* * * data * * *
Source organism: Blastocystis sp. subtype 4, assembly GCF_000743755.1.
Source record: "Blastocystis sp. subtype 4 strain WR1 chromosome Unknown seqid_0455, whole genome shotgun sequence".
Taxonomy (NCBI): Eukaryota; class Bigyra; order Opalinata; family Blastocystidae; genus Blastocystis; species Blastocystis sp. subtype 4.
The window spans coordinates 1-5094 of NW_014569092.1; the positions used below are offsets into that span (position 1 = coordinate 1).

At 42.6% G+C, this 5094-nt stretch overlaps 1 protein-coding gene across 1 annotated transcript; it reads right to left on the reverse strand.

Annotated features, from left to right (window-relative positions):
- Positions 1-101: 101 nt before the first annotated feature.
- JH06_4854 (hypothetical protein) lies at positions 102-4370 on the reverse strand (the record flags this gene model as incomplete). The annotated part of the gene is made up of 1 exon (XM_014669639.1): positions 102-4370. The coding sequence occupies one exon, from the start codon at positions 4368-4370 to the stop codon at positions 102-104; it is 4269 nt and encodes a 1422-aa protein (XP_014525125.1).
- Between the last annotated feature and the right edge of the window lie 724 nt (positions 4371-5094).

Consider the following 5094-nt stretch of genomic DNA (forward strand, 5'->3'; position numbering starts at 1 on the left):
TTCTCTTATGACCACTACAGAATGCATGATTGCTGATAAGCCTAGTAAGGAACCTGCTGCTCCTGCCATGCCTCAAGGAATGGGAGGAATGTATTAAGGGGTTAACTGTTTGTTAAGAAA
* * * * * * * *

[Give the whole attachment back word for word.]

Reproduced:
Source organism: Blastocystis sp. subtype 4, assembly GCF_000743755.1.
Source record: "Blastocystis sp. subtype 4 strain WR1 chromosome Unknown seqid_0455, whole genome shotgun sequence".
Taxonomy (NCBI): Eukaryota; class Bigyra; order Opalinata; family Blastocystidae; genus Blastocystis; species Blastocystis sp. subtype 4.
The window spans coordinates 1-5094 of NW_014569092.1; the positions used below are offsets into that span (position 1 = coordinate 1).

At 42.6% G+C, this 5094-nt stretch overlaps 1 protein-coding gene across 1 annotated transcript; it reads right to left on the reverse strand.

Annotated features, from left to right (window-relative positions):
- Positions 1-101: 101 nt before the first annotated feature.
- JH06_4854 (hypothetical protein) lies at positions 102-4370 on the reverse strand (the record flags this gene model as incomplete). The annotated part of the gene is made up of 1 exon (XM_014669639.1): positions 102-4370. The coding sequence occupies one exon, from the start codon at positions 4368-4370 to the stop codon at positions 102-104; it is 4269 nt and encodes a 1422-aa protein (XP_014525125.1).
- Between the last annotated feature and the right edge of the window lie 724 nt (positions 4371-5094).

Consider the following 5094-nt stretch of genomic DNA (forward strand, 5'->3'; position numbering starts at 1 on the left):
TTCTCTTATGACCACTACAGAATGCATGATTGCTGATAAGCCTAGTAAGGAACCTGCTGCTCCTGCCATGCCTCAAGGAATGGGAGGAATGTATTAAGGGGTTAACTGTTTGTTAAGAAA